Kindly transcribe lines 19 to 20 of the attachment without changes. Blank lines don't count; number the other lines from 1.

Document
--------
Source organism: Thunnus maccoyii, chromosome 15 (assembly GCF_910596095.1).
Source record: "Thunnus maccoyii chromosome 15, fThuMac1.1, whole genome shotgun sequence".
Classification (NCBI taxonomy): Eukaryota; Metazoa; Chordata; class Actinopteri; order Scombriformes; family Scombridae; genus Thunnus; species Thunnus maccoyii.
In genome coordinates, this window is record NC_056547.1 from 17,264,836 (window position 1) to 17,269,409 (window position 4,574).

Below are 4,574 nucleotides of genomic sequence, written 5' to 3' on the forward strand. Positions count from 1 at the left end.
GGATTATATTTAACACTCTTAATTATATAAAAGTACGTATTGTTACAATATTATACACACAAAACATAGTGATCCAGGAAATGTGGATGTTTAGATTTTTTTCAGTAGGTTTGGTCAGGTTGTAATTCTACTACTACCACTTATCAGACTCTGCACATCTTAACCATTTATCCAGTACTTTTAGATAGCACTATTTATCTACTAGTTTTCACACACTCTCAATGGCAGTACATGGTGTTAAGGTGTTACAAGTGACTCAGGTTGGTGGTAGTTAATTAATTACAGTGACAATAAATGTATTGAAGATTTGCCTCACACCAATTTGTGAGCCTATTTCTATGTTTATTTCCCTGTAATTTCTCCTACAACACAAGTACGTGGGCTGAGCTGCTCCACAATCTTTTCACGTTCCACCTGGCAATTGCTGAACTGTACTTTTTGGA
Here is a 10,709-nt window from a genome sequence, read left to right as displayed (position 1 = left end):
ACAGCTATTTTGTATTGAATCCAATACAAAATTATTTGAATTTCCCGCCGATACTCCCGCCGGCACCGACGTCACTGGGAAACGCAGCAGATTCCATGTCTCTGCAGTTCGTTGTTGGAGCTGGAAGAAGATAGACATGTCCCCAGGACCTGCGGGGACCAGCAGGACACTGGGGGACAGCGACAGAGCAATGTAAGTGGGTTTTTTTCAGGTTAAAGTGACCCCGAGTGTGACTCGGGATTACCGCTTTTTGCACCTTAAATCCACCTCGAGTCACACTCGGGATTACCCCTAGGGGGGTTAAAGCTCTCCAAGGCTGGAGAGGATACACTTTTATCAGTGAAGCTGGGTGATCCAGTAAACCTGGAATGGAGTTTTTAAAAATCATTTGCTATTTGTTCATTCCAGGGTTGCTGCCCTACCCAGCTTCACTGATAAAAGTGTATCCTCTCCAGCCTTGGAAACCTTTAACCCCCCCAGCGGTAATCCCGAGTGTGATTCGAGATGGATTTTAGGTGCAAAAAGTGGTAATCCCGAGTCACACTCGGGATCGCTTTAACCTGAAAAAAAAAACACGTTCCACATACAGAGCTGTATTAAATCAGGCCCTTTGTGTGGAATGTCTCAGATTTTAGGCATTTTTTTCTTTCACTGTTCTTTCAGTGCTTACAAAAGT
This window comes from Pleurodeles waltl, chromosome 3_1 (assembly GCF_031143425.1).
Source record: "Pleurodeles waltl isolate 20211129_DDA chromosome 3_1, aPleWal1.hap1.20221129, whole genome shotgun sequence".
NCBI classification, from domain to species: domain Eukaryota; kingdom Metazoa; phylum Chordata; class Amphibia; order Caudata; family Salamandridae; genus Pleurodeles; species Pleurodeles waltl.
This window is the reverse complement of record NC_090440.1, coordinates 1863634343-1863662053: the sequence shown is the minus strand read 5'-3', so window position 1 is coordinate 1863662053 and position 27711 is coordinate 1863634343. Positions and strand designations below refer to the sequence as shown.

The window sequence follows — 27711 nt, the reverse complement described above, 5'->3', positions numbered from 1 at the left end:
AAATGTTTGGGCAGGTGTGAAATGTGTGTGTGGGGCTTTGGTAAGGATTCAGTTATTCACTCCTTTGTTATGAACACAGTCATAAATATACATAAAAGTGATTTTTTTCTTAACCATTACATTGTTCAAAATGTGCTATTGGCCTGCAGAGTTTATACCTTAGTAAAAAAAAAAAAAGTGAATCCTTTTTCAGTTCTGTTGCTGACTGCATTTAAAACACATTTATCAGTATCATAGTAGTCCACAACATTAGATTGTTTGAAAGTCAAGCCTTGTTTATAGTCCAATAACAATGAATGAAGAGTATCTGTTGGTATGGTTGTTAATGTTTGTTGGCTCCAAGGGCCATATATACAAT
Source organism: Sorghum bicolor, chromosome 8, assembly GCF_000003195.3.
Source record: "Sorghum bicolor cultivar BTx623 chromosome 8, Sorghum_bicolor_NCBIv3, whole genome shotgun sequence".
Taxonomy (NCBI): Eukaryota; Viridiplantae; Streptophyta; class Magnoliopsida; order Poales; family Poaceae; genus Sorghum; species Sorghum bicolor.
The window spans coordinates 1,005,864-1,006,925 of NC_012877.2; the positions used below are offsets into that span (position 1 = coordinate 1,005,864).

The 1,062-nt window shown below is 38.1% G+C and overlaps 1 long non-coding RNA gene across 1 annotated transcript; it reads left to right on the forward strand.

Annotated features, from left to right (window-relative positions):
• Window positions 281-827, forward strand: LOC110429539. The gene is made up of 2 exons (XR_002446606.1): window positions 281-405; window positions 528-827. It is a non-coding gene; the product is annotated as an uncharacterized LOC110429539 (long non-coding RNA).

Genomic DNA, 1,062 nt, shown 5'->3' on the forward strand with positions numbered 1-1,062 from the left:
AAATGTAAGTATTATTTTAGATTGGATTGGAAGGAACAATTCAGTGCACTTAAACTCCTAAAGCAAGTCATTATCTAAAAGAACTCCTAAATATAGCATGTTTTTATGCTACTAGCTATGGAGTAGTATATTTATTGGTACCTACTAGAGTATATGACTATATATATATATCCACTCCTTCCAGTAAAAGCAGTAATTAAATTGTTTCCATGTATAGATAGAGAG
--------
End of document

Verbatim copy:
The 1,062-nt window shown below is 38.1% G+C and overlaps 1 long non-coding RNA gene across 1 annotated transcript; it reads left to right on the forward strand.

Annotated features, from left to right (window-relative positions):